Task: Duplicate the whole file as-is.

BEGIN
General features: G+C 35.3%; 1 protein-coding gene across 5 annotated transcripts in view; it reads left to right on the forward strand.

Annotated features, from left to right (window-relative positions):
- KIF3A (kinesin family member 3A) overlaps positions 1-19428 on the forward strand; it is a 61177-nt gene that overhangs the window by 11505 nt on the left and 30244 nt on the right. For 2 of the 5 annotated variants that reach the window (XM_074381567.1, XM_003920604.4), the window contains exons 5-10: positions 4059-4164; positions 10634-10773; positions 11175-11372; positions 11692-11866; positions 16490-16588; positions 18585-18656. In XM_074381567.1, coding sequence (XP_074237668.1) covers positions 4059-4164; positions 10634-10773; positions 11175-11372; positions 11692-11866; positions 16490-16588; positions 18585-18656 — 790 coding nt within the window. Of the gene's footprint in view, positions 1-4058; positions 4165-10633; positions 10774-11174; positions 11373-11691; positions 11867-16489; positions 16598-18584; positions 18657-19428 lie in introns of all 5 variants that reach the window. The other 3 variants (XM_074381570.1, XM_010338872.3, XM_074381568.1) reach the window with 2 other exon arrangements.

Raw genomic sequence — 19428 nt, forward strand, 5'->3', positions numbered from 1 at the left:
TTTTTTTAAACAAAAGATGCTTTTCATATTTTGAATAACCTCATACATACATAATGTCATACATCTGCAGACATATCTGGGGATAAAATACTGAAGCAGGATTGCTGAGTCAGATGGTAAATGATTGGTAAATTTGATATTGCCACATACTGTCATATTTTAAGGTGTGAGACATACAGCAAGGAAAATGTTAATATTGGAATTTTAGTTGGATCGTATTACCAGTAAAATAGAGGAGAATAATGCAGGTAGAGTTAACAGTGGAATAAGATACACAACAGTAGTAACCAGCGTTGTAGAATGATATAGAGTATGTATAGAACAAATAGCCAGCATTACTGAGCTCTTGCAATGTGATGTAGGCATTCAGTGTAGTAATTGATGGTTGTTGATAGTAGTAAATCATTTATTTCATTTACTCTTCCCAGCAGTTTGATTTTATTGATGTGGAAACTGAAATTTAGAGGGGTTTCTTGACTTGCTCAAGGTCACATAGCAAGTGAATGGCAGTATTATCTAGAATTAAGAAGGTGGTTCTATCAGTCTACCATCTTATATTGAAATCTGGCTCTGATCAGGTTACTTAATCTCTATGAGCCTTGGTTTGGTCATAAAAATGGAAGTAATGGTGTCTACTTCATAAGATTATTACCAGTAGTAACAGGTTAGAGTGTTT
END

General features: G+C 35.3%; 1 protein-coding gene across 5 annotated transcripts in view; it reads left to right on the forward strand.

Annotated features, from left to right (window-relative positions):
- KIF3A (kinesin family member 3A) overlaps positions 1-19428 on the forward strand; it is a 61177-nt gene that overhangs the window by 11505 nt on the left and 30244 nt on the right. For 2 of the 5 annotated variants that reach the window (XM_074381567.1, XM_003920604.4), the window contains exons 5-10: positions 4059-4164; positions 10634-10773; positions 11175-11372; positions 11692-11866; positions 16490-16588; positions 18585-18656. In XM_074381567.1, coding sequence (XP_074237668.1) covers positions 4059-4164; positions 10634-10773; positions 11175-11372; positions 11692-11866; positions 16490-16588; positions 18585-18656 — 790 coding nt within the window. Of the gene's footprint in view, positions 1-4058; positions 4165-10633; positions 10774-11174; positions 11373-11691; positions 11867-16489; positions 16598-18584; positions 18657-19428 lie in introns of all 5 variants that reach the window. The other 3 variants (XM_074381570.1, XM_010338872.3, XM_074381568.1) reach the window with 2 other exon arrangements.

Raw genomic sequence — 19428 nt, forward strand, 5'->3', positions numbered from 1 at the left:
TTTTTTTAAACAAAAGATGCTTTTCATATTTTGAATAACCTCATACATACATAATGTCATACATCTGCAGACATATCTGGGGATAAAATACTGAAGCAGGATTGCTGAGTCAGATGGTAAATGATTGGTAAATTTGATATTGCCACATACTGTCATATTTTAAGGTGTGAGACATACAGCAAGGAAAATGTTAATATTGGAATTTTAGTTGGATCGTATTACCAGTAAAATAGAGGAGAATAATGCAGGTAGAGTTAACAGTGGAATAAGATACACAACAGTAGTAACCAGCGTTGTAGAATGATATAGAGTATGTATAGAACAAATAGCCAGCATTACTGAGCTCTTGCAATGTGATGTAGGCATTCAGTGTAGTAATTGATGGTTGTTGATAGTAGTAAATCATTTATTTCATTTACTCTTCCCAGCAGTTTGATTTTATTGATGTGGAAACTGAAATTTAGAGGGGTTTCTTGACTTGCTCAAGGTCACATAGCAAGTGAATGGCAGTATTATCTAGAATTAAGAAGGTGGTTCTATCAGTCTACCATCTTATATTGAAATCTGGCTCTGATCAGGTTACTTAATCTCTATGAGCCTTGGTTTGGTCATAAAAATGGAAGTAATGGTGTCTACTTCATAAGATTATTACCAGTAGTAACAGGTTAGAGTGTTT